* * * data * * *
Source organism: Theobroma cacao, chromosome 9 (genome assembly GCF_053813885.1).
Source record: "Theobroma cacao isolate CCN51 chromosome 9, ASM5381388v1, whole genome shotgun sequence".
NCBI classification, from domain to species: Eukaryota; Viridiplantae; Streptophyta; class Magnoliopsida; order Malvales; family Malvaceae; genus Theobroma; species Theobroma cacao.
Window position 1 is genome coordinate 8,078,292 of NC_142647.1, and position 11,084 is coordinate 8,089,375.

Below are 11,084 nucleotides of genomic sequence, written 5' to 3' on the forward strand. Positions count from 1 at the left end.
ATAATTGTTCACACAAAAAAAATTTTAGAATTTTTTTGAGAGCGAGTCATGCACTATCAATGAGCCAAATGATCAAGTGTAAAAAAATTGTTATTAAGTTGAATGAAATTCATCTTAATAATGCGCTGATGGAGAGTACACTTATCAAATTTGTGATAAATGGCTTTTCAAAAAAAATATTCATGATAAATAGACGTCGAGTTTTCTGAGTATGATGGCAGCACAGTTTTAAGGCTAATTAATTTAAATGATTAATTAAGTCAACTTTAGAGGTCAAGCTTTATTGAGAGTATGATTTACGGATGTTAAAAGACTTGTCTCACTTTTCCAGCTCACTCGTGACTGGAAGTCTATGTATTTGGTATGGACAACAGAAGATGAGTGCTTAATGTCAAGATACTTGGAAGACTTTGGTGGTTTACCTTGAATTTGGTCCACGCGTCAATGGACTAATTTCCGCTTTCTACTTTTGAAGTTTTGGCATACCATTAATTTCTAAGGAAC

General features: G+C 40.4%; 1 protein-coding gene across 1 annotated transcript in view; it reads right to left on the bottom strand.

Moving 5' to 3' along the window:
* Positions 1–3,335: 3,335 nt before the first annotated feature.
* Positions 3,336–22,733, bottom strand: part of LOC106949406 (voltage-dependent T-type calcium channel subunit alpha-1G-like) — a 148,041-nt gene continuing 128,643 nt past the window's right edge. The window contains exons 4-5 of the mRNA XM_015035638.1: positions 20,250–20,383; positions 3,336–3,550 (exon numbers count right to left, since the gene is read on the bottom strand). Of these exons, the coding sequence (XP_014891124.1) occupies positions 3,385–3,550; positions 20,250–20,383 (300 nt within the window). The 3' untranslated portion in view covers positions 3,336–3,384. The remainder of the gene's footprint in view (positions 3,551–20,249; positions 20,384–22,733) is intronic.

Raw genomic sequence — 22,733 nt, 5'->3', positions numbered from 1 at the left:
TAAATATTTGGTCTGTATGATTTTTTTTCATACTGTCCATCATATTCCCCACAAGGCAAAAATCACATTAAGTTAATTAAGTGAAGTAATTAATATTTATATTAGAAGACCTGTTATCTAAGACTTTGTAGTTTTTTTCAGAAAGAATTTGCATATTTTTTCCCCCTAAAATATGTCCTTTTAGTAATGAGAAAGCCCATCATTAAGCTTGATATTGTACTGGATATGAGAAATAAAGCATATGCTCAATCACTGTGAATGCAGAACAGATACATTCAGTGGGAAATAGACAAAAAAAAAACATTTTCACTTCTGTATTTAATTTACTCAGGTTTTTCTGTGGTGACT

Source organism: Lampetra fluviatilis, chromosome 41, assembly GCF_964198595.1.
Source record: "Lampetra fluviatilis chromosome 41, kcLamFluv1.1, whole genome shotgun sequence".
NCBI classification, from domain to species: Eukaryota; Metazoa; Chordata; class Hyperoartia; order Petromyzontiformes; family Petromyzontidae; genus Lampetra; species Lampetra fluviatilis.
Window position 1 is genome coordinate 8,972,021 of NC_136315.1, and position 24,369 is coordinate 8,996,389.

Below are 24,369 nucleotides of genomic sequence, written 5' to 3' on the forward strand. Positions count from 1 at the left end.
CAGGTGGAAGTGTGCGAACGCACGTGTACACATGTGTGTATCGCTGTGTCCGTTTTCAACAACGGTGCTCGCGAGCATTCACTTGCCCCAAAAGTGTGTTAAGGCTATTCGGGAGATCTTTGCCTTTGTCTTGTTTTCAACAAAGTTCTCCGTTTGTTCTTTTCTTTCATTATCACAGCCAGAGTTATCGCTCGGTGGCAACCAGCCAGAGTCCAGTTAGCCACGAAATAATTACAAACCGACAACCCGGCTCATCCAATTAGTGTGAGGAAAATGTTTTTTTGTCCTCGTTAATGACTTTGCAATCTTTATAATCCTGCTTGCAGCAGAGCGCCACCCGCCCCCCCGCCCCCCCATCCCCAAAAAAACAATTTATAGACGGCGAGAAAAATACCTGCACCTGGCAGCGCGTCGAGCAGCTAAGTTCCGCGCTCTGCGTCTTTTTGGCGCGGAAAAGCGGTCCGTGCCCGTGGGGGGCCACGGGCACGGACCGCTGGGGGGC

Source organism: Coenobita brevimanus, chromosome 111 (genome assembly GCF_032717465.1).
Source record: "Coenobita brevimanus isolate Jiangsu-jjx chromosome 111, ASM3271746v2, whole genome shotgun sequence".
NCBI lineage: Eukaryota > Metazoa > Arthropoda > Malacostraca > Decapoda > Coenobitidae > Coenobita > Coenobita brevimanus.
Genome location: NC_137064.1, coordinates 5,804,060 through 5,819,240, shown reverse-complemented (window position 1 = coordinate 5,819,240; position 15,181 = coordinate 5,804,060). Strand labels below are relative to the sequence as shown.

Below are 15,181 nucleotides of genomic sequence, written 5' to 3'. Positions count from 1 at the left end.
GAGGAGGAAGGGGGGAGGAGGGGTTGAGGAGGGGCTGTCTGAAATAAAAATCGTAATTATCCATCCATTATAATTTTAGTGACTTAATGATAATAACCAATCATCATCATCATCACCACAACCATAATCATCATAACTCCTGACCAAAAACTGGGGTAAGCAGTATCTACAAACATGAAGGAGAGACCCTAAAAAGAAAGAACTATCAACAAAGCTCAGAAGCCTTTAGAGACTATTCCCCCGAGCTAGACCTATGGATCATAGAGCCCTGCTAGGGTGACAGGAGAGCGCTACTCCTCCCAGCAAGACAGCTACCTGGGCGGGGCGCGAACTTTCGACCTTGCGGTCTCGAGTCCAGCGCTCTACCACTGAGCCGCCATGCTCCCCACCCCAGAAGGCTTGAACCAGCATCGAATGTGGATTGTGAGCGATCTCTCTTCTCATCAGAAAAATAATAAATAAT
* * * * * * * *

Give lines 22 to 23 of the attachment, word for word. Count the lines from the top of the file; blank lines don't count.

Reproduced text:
Genome location: NC_137064.1, coordinates 5,804,060 through 5,819,240, shown reverse-complemented (window position 1 = coordinate 5,819,240; position 15,181 = coordinate 5,804,060). Strand labels below are relative to the sequence as shown.

Below are 15,181 nucleotides of genomic sequence, written 5' to 3'. Positions count from 1 at the left end.